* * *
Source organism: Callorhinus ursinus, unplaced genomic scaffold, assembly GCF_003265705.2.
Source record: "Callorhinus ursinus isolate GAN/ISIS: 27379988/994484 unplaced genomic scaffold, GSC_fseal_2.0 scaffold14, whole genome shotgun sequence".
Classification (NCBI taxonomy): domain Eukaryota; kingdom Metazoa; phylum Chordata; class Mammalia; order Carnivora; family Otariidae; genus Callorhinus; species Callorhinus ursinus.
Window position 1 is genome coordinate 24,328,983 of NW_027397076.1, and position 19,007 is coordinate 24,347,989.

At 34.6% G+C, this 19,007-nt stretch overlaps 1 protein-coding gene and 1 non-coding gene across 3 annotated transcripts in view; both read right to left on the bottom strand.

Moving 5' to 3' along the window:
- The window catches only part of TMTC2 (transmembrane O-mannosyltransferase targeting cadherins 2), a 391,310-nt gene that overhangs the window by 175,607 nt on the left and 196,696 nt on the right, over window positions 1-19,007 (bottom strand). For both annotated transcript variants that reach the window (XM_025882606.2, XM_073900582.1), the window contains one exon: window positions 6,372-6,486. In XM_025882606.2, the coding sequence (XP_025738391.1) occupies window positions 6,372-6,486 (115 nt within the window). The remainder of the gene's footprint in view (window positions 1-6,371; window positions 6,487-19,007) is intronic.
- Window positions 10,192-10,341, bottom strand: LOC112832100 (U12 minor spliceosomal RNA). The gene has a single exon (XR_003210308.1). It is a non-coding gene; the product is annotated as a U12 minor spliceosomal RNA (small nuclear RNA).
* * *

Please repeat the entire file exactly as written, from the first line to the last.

Source organism: Callorhinus ursinus, unplaced genomic scaffold, assembly GCF_003265705.2.
Source record: "Callorhinus ursinus isolate GAN/ISIS: 27379988/994484 unplaced genomic scaffold, GSC_fseal_2.0 scaffold14, whole genome shotgun sequence".
Classification (NCBI taxonomy): domain Eukaryota; kingdom Metazoa; phylum Chordata; class Mammalia; order Carnivora; family Otariidae; genus Callorhinus; species Callorhinus ursinus.
Window position 1 is genome coordinate 24,328,983 of NW_027397076.1, and position 19,007 is coordinate 24,347,989.

At 34.6% G+C, this 19,007-nt stretch overlaps 1 protein-coding gene and 1 non-coding gene across 3 annotated transcripts in view; both read right to left on the bottom strand.

Moving 5' to 3' along the window:
- The window catches only part of TMTC2 (transmembrane O-mannosyltransferase targeting cadherins 2), a 391,310-nt gene that overhangs the window by 175,607 nt on the left and 196,696 nt on the right, over window positions 1-19,007 (bottom strand). For both annotated transcript variants that reach the window (XM_025882606.2, XM_073900582.1), the window contains one exon: window positions 6,372-6,486. In XM_025882606.2, the coding sequence (XP_025738391.1) occupies window positions 6,372-6,486 (115 nt within the window). The remainder of the gene's footprint in view (window positions 1-6,371; window positions 6,487-19,007) is intronic.
- Window positions 10,192-10,341, bottom strand: LOC112832100 (U12 minor spliceosomal RNA). The gene has a single exon (XR_003210308.1). It is a non-coding gene; the product is annotated as a U12 minor spliceosomal RNA (small nuclear RNA).